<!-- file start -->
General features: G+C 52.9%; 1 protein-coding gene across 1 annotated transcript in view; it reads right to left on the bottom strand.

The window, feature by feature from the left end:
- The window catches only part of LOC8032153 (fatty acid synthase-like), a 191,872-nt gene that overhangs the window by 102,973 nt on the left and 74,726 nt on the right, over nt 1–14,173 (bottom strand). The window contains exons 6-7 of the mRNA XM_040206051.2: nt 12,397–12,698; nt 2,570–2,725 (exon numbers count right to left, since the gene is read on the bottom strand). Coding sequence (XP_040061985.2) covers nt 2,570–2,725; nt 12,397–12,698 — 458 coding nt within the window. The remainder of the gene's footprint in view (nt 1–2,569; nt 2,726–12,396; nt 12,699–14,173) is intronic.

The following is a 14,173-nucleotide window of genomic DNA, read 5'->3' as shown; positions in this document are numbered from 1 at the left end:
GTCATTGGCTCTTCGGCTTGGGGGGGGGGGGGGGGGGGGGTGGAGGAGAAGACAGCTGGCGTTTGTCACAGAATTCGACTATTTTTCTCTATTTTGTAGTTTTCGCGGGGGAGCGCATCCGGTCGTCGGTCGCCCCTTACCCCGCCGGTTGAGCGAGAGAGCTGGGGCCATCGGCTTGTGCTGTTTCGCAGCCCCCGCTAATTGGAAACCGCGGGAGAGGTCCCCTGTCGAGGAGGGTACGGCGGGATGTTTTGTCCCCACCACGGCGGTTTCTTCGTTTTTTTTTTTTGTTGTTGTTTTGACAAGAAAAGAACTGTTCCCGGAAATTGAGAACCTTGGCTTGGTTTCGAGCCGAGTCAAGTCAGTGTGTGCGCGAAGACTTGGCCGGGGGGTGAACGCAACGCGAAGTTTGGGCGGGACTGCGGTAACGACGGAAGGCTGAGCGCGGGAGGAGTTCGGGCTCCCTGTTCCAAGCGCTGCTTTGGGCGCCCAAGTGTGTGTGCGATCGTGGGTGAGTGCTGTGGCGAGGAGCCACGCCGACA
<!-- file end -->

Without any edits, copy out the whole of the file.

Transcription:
General features: G+C 52.9%; 1 protein-coding gene across 1 annotated transcript in view; it reads right to left on the bottom strand.

The window, feature by feature from the left end:
- The window catches only part of LOC8032153 (fatty acid synthase-like), a 191,872-nt gene that overhangs the window by 102,973 nt on the left and 74,726 nt on the right, over nt 1–14,173 (bottom strand). The window contains exons 6-7 of the mRNA XM_040206051.2: nt 12,397–12,698; nt 2,570–2,725 (exon numbers count right to left, since the gene is read on the bottom strand). Coding sequence (XP_040061985.2) covers nt 2,570–2,725; nt 12,397–12,698 — 458 coding nt within the window. The remainder of the gene's footprint in view (nt 1–2,569; nt 2,726–12,396; nt 12,699–14,173) is intronic.

The following is a 14,173-nucleotide window of genomic DNA, read 5'->3' as shown; positions in this document are numbered from 1 at the left end:
GTCATTGGCTCTTCGGCTTGGGGGGGGGGGGGGGGGGGGGTGGAGGAGAAGACAGCTGGCGTTTGTCACAGAATTCGACTATTTTTCTCTATTTTGTAGTTTTCGCGGGGGAGCGCATCCGGTCGTCGGTCGCCCCTTACCCCGCCGGTTGAGCGAGAGAGCTGGGGCCATCGGCTTGTGCTGTTTCGCAGCCCCCGCTAATTGGAAACCGCGGGAGAGGTCCCCTGTCGAGGAGGGTACGGCGGGATGTTTTGTCCCCACCACGGCGGTTTCTTCGTTTTTTTTTTTTGTTGTTGTTTTGACAAGAAAAGAACTGTTCCCGGAAATTGAGAACCTTGGCTTGGTTTCGAGCCGAGTCAAGTCAGTGTGTGCGCGAAGACTTGGCCGGGGGGTGAACGCAACGCGAAGTTTGGGCGGGACTGCGGTAACGACGGAAGGCTGAGCGCGGGAGGAGTTCGGGCTCCCTGTTCCAAGCGCTGCTTTGGGCGCCCAAGTGTGTGTGCGATCGTGGGTGAGTGCTGTGGCGAGGAGCCACGCCGACA